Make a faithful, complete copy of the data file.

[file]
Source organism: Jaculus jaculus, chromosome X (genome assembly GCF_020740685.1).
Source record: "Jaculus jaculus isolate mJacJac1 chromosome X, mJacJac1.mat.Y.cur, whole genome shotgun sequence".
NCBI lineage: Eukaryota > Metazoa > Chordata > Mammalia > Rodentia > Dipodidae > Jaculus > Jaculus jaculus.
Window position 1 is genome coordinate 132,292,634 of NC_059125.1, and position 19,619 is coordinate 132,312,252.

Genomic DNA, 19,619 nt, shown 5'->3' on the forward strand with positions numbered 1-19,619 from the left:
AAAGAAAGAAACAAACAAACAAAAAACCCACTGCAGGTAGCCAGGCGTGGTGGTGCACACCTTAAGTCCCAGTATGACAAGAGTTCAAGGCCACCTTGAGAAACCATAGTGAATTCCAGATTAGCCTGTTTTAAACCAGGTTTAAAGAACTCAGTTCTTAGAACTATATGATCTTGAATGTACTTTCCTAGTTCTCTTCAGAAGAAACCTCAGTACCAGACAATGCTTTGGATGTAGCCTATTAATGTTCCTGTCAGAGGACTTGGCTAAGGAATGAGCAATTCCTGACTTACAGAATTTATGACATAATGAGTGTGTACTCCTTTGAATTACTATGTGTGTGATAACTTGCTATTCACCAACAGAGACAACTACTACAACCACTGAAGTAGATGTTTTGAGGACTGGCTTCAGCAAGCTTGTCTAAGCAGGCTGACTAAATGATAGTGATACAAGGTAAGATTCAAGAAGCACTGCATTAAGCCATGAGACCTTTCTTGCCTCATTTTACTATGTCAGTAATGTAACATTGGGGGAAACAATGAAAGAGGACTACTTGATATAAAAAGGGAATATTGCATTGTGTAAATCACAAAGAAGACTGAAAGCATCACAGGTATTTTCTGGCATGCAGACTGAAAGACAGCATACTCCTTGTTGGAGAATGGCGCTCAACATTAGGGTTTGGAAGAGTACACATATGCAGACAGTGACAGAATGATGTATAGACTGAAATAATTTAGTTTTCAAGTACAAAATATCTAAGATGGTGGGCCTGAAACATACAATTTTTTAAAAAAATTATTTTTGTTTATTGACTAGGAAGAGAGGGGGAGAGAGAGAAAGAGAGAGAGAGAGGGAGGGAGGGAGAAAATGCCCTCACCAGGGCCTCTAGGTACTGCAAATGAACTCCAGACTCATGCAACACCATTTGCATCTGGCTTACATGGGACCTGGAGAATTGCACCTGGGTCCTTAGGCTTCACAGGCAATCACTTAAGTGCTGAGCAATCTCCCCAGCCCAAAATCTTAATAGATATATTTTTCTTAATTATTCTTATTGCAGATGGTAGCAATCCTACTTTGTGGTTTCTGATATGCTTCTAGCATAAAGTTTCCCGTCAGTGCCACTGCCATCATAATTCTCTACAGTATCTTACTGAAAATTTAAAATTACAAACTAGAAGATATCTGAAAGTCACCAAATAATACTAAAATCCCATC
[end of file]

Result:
Source organism: Jaculus jaculus, chromosome X (genome assembly GCF_020740685.1).
Source record: "Jaculus jaculus isolate mJacJac1 chromosome X, mJacJac1.mat.Y.cur, whole genome shotgun sequence".
NCBI lineage: Eukaryota > Metazoa > Chordata > Mammalia > Rodentia > Dipodidae > Jaculus > Jaculus jaculus.
Window position 1 is genome coordinate 132,292,634 of NC_059125.1, and position 19,619 is coordinate 132,312,252.

Genomic DNA, 19,619 nt, shown 5'->3' on the forward strand with positions numbered 1-19,619 from the left:
AAAGAAAGAAACAAACAAACAAAAAACCCACTGCAGGTAGCCAGGCGTGGTGGTGCACACCTTAAGTCCCAGTATGACAAGAGTTCAAGGCCACCTTGAGAAACCATAGTGAATTCCAGATTAGCCTGTTTTAAACCAGGTTTAAAGAACTCAGTTCTTAGAACTATATGATCTTGAATGTACTTTCCTAGTTCTCTTCAGAAGAAACCTCAGTACCAGACAATGCTTTGGATGTAGCCTATTAATGTTCCTGTCAGAGGACTTGGCTAAGGAATGAGCAATTCCTGACTTACAGAATTTATGACATAATGAGTGTGTACTCCTTTGAATTACTATGTGTGTGATAACTTGCTATTCACCAACAGAGACAACTACTACAACCACTGAAGTAGATGTTTTGAGGACTGGCTTCAGCAAGCTTGTCTAAGCAGGCTGACTAAATGATAGTGATACAAGGTAAGATTCAAGAAGCACTGCATTAAGCCATGAGACCTTTCTTGCCTCATTTTACTATGTCAGTAATGTAACATTGGGGGAAACAATGAAAGAGGACTACTTGATATAAAAAGGGAATATTGCATTGTGTAAATCACAAAGAAGACTGAAAGCATCACAGGTATTTTCTGGCATGCAGACTGAAAGACAGCATACTCCTTGTTGGAGAATGGCGCTCAACATTAGGGTTTGGAAGAGTACACATATGCAGACAGTGACAGAATGATGTATAGACTGAAATAATTTAGTTTTCAAGTACAAAATATCTAAGATGGTGGGCCTGAAACATACAATTTTTTAAAAAAATTATTTTTGTTTATTGACTAGGAAGAGAGGGGGAGAGAGAGAAAGAGAGAGAGAGAGGGAGGGAGGGAGAAAATGCCCTCACCAGGGCCTCTAGGTACTGCAAATGAACTCCAGACTCATGCAACACCATTTGCATCTGGCTTACATGGGACCTGGAGAATTGCACCTGGGTCCTTAGGCTTCACAGGCAATCACTTAAGTGCTGAGCAATCTCCCCAGCCCAAAATCTTAATAGATATATTTTTCTTAATTATTCTTATTGCAGATGGTAGCAATCCTACTTTGTGGTTTCTGATATGCTTCTAGCATAAAGTTTCCCGTCAGTGCCACTGCCATCATAATTCTCTACAGTATCTTACTGAAAATTTAAAATTACAAACTAGAAGATATCTGAAAGTCACCAAATAATACTAAAATCCCATC